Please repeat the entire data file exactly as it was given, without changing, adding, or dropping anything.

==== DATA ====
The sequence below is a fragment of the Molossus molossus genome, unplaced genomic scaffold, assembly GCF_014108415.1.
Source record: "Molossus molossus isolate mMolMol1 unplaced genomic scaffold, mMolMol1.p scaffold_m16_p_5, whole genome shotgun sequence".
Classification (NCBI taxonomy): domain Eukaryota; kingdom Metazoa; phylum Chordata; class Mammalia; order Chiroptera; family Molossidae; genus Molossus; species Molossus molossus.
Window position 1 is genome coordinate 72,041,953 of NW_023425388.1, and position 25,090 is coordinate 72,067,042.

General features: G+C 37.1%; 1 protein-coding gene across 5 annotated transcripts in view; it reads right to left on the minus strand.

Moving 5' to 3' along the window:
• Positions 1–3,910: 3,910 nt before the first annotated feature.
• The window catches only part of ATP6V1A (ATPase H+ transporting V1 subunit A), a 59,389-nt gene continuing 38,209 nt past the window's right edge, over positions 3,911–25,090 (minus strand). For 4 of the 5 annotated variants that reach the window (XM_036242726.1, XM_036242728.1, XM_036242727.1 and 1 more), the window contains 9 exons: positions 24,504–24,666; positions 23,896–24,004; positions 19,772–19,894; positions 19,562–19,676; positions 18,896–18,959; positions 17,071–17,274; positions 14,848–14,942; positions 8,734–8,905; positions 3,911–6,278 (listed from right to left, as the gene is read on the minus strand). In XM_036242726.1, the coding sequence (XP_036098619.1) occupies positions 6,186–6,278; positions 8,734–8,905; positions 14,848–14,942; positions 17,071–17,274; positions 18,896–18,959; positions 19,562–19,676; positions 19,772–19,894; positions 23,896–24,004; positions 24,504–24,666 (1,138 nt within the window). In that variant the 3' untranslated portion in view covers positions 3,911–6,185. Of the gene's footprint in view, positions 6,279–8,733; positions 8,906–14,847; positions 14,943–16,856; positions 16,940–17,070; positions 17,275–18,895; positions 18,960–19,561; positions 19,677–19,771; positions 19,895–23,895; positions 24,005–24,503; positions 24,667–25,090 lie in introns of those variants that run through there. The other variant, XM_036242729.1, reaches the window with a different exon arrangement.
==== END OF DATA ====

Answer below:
The sequence below is a fragment of the Molossus molossus genome, unplaced genomic scaffold, assembly GCF_014108415.1.
Source record: "Molossus molossus isolate mMolMol1 unplaced genomic scaffold, mMolMol1.p scaffold_m16_p_5, whole genome shotgun sequence".
Classification (NCBI taxonomy): domain Eukaryota; kingdom Metazoa; phylum Chordata; class Mammalia; order Chiroptera; family Molossidae; genus Molossus; species Molossus molossus.
Window position 1 is genome coordinate 72,041,953 of NW_023425388.1, and position 25,090 is coordinate 72,067,042.

General features: G+C 37.1%; 1 protein-coding gene across 5 annotated transcripts in view; it reads right to left on the minus strand.

Moving 5' to 3' along the window:
• Positions 1–3,910: 3,910 nt before the first annotated feature.
• The window catches only part of ATP6V1A (ATPase H+ transporting V1 subunit A), a 59,389-nt gene continuing 38,209 nt past the window's right edge, over positions 3,911–25,090 (minus strand). For 4 of the 5 annotated variants that reach the window (XM_036242726.1, XM_036242728.1, XM_036242727.1 and 1 more), the window contains 9 exons: positions 24,504–24,666; positions 23,896–24,004; positions 19,772–19,894; positions 19,562–19,676; positions 18,896–18,959; positions 17,071–17,274; positions 14,848–14,942; positions 8,734–8,905; positions 3,911–6,278 (listed from right to left, as the gene is read on the minus strand). In XM_036242726.1, the coding sequence (XP_036098619.1) occupies positions 6,186–6,278; positions 8,734–8,905; positions 14,848–14,942; positions 17,071–17,274; positions 18,896–18,959; positions 19,562–19,676; positions 19,772–19,894; positions 23,896–24,004; positions 24,504–24,666 (1,138 nt within the window). In that variant the 3' untranslated portion in view covers positions 3,911–6,185. Of the gene's footprint in view, positions 6,279–8,733; positions 8,906–14,847; positions 14,943–16,856; positions 16,940–17,070; positions 17,275–18,895; positions 18,960–19,561; positions 19,677–19,771; positions 19,895–23,895; positions 24,005–24,503; positions 24,667–25,090 lie in introns of those variants that run through there. The other variant, XM_036242729.1, reaches the window with a different exon arrangement.